Everyone’s talking about vitamin D. And, with good reason. We’re here to summarise everything you need to know about vitamin D and why it is so important, especially if you do a lot of exercise!
After this you’ll be armed with all the facts relating to how vitamin D levels impact muscle growth, the immune system and more. Plus, the key facts on how much to take, what to take and where you can get it from.
Vitamin D and Muscle Strength
It might seem strange that a vitamin can have an impact on your muscles but vitamin D really can! Numerous studies are now showing how vitamin D can play a significant role for anyone involved in sport. Here’s three recent studies showing this:
1. One study found vitamin D supplementation was shown to positively impact lower limb muscle strength in athletes.
(Study titled: Effect of vitamin D supplementation on upper and lower limb muscle strength and muscle power in athletes: A meta-analysis. 2019.)
2. Another study found vitamin D to play a positive role in muscle strength, injury prevention and sports performance.
(Study titled: Effects of Vitamin D on Skeletal Muscle and Athletic Performance. 2018.)
3. Finally, another study concluded that vitamin D3 supplementation improves upper and lower limb muscle strength in a healthy, adult, athletic and non-athletic population between the ages of 18 and 40.
(Study titled: Effects of vitamin D supplementation on upper and lower body muscle strength levels in healthy individuals. A systematic review with meta-analysis. 2014.)
These studies show a clear link between vitamin D and muscle strength. If your goal is to build up your strength then make sure vitamin D is part of your daily diet alongside protein.
Vitamin D and the Immune System
Another benefit of vitamin D is how it supports our immune system. The immune system is our bodies defence against infections; it consists of various organs, cells and processes. When the body senses foreign substances (called antigens), the immune system works to recognise the antigens and stimulate an immune response.
Vitamin D supports the function of our immune system by creating immune cells with a higher tolerance. A particularly important benefit during the winter months when there are more colds and flu around! We also have some other tips on how to boost your immune system here.
Other benefits of Vitamin D
As well as benefiting the immune system, the European Food Safety Authority (EFSA) state that vitamin D contributes to the maintenance of normal bones, teeth and blood calcium levels. So, it’s clear that everyone can benefit one way or another from vitamin D.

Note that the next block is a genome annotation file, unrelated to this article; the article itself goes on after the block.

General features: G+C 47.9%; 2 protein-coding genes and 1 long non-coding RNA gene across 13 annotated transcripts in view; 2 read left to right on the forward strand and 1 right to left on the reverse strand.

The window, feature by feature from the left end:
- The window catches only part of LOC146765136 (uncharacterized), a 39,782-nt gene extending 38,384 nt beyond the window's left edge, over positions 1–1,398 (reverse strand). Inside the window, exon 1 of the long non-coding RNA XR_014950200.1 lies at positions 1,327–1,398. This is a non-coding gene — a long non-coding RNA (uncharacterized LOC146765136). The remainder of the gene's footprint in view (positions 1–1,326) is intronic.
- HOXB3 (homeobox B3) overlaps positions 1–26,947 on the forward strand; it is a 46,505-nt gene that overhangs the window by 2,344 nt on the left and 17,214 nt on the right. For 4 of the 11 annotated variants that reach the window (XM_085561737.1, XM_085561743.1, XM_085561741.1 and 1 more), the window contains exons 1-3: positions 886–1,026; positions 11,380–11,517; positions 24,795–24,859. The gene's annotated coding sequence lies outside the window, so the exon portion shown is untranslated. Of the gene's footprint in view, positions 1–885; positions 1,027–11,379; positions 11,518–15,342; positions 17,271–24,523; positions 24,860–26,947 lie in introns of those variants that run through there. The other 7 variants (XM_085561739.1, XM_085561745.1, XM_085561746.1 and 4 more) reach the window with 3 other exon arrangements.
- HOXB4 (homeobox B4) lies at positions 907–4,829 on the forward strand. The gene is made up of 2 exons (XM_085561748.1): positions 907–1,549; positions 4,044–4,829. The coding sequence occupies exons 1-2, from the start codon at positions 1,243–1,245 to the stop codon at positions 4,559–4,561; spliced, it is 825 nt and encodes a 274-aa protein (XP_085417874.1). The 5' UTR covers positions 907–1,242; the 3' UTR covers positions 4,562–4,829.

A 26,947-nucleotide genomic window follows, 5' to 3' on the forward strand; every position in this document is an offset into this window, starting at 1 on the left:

How much Vitamin D should I be taking?
The NHS recommend everyone should consider taking a daily vitamin D supplement during the autumn and winter months. This is because the majority of people (in the UK at least) will not get enough exposure to sunlight (your bodies main source of vitamin D) in autumn and winter. The supplementation recommendations from the government are as a result of their concerns for ensuring musculoskeletal health in the general population.
The NHS recommend adults need a minimum of 10 micrograms (40IU) of vitamin D every day. However, if you’re working out or exercising regularly you may need to take on more, which is why each capsule of our vitamin D is 50 micrograms (2000IU).
Do I choose Vitamin D2 or Vitamin D3?
Vitamin D comes in two main forms – vitamin D2 and vitamin D3. Both forms are beneficial, however D3 is the most active biological form of vitamin D. Studies have shown that vitamin D3 may be more important to our health than vitamin D2. This is because vitamin D3 is thought to be more potent. For this reason, our vitamin D3 supplement is purely vitamin D3, not D2.
Where can you get Vitamin D from?
You don’t have to supplement with vitamin D. It can be gained from sunlight or the following foods:
- Oily fish
- Red meat
- Egg yolks
- Fortified foods – such as some fat spreads and breakfast cereals
However, the NHS recommend that between October and early March, in the UK, everyone should take a daily vitamin D supplement due to less sunlight in the winter months.
A vitamin D supplement can also be an insurance policy if you’re not regularly eating oily fish, red meat, liver, egg yolks or fortified foods. Also, if you’re training regularly then your body may need more vitamin D to help with muscle strength (see point 1!).
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